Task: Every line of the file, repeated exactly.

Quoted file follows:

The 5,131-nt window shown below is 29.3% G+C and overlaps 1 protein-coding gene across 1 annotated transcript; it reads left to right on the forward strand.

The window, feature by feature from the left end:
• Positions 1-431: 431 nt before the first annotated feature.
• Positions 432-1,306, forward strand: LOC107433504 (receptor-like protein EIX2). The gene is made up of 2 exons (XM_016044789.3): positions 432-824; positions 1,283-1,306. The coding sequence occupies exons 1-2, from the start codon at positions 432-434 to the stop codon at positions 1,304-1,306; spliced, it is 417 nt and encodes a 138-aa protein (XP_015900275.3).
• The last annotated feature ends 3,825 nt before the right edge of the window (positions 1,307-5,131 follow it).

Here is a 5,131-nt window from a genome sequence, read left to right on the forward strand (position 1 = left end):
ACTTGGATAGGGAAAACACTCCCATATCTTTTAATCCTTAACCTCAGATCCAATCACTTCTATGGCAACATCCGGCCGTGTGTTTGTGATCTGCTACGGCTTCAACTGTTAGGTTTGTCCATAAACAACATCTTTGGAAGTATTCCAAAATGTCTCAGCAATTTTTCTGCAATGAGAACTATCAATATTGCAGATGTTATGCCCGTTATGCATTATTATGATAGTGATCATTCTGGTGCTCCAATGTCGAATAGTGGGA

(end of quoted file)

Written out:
The 5,131-nt window shown below is 29.3% G+C and overlaps 1 protein-coding gene across 1 annotated transcript; it reads left to right on the forward strand.

The window, feature by feature from the left end:
• Positions 1-431: 431 nt before the first annotated feature.
• Positions 432-1,306, forward strand: LOC107433504 (receptor-like protein EIX2). The gene is made up of 2 exons (XM_016044789.3): positions 432-824; positions 1,283-1,306. The coding sequence occupies exons 1-2, from the start codon at positions 432-434 to the stop codon at positions 1,304-1,306; spliced, it is 417 nt and encodes a 138-aa protein (XP_015900275.3).
• The last annotated feature ends 3,825 nt before the right edge of the window (positions 1,307-5,131 follow it).

Here is a 5,131-nt window from a genome sequence, read left to right on the forward strand (position 1 = left end):
ACTTGGATAGGGAAAACACTCCCATATCTTTTAATCCTTAACCTCAGATCCAATCACTTCTATGGCAACATCCGGCCGTGTGTTTGTGATCTGCTACGGCTTCAACTGTTAGGTTTGTCCATAAACAACATCTTTGGAAGTATTCCAAAATGTCTCAGCAATTTTTCTGCAATGAGAACTATCAATATTGCAGATGTTATGCCCGTTATGCATTATTATGATAGTGATCATTCTGGTGCTCCAATGTCGAATAGTGGGA